A new study finds that a good story can increase the persuasiveness of weak facts, but it may actually decrease the persuasiveness of strong facts.
Previous psychological research on this subject has demonstrated that stories often result in more persuasion among listeners. But why this is so has been less clear. Is it because stories cause people to focus on the good aspects of a message and away from the negative? Or do stories disrupt people’s ability to process complex information?
To test this interplay between facts, stories and persuasion, a team of social psychologists from Northwestern University asked 397 U.S. adults to evaluate a set of either all strong or all weak facts about a fictitious brand of cell phone called Moonstone.
Half of the participants read only facts about the phone, while the other half read a story about the phone that had the facts embedded within it. For a strong fact, the team used “The phone can withstand a fall of up to 30 feet.” For a weak fact, they used “The phone can withstand a fall of up to 3 feet.”
The researchers found that when facts were weak, a story with the facts embedded within it led to greater persuasion than facts alone. But when facts were strong, the opposite effect occurred: facts alone led to more persuasion than a story with the facts embedded within it.
The findings, published in Personality and Social Psychology Bulletin, suggest that stories don’t just direct people away from weak information; they reduce people’s general processing of information. As a consequence, stories help persuasion when facts are weak, but they hurt persuasion when facts are strong.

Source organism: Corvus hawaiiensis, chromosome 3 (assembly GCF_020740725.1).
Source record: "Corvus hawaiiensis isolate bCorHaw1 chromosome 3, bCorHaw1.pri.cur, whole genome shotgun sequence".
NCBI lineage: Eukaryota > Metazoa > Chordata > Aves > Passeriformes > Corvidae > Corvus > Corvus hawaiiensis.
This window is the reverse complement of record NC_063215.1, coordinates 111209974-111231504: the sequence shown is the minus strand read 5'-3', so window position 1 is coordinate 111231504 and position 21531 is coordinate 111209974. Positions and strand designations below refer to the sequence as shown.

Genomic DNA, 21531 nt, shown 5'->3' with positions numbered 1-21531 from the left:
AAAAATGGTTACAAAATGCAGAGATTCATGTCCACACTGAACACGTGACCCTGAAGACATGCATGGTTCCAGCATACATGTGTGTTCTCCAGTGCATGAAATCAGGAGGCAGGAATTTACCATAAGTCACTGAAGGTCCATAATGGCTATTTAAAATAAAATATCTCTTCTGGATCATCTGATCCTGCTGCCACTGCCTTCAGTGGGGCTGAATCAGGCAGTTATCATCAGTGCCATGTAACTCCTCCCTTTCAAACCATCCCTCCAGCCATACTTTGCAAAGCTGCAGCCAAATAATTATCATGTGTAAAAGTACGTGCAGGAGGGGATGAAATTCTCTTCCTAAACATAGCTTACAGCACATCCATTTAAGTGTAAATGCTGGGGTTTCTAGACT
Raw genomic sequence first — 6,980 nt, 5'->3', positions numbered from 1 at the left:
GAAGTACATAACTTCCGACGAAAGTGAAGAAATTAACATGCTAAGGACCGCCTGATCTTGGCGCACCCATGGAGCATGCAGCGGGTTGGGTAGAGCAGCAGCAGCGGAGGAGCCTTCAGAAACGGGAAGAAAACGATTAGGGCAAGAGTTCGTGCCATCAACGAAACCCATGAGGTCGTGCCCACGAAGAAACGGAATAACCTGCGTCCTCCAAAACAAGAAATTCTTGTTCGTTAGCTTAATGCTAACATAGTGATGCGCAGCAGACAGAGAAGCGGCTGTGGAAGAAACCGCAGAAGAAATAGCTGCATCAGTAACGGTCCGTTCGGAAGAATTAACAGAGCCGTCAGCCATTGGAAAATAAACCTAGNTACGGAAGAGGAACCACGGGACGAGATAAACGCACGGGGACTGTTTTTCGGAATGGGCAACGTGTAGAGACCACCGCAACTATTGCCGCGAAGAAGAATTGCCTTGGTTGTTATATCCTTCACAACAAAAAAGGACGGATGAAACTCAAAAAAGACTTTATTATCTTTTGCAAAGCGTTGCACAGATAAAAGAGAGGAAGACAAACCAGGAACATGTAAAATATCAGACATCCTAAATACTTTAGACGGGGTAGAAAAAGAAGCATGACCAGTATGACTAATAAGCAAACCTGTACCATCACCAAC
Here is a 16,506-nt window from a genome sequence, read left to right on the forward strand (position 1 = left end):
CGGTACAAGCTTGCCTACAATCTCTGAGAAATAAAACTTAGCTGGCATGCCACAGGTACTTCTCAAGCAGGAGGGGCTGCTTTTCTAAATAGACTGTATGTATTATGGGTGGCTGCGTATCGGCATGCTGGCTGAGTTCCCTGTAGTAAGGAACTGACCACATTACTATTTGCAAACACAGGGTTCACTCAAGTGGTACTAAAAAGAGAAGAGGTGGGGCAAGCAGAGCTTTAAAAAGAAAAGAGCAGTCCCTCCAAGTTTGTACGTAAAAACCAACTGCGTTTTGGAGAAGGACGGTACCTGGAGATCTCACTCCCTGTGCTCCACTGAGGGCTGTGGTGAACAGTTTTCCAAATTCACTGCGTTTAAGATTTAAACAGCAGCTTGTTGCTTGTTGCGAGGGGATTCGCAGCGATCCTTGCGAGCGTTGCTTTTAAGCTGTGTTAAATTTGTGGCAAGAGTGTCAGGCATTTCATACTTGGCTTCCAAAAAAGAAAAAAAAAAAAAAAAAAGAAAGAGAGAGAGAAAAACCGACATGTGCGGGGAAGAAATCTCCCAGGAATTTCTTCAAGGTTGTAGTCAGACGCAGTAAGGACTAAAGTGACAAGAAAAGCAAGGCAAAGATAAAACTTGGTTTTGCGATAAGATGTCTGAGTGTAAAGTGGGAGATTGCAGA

“Stories persuade, at least in part, by disrupting the ability to evaluate facts, rather than just biasing a person to think positively,” said Rebecca Krause, who coauthored the paper with Dr. Derek Rucker.
Krause replicated the study with 389 U.S. adults and observed similar results.
In a third study, which took place in the lab, 293 people read about a fictitious flu medicine, either on its own or embedded within a story, and were asked whether they would provide their email to receive more information.
While people are generally protective of sharing their email, people’s willingness to share that information varied in a manner similar to the first two studies.
Specifically, stories once again undermined the persuasive appeal of strong facts. In the absence of a story, 34% of participants agreed to provide their email address in response to strong facts. However, when these same strong facts were included in a story, only 18% of participants agreed to provide their email address.
Krause said that avoiding stories isn’t the message they are trying to deliver.
“Knowing that stories may provide the most persuasive benefit to those with the least compelling arguments could be important given concerns about ‘fake news.'” Krause noted.
“But this does not mean a story is indicative of weak facts. Rather, when you feel especially compelled by a great story you might want to give more thought and consideration to the facts to determine how good they are.”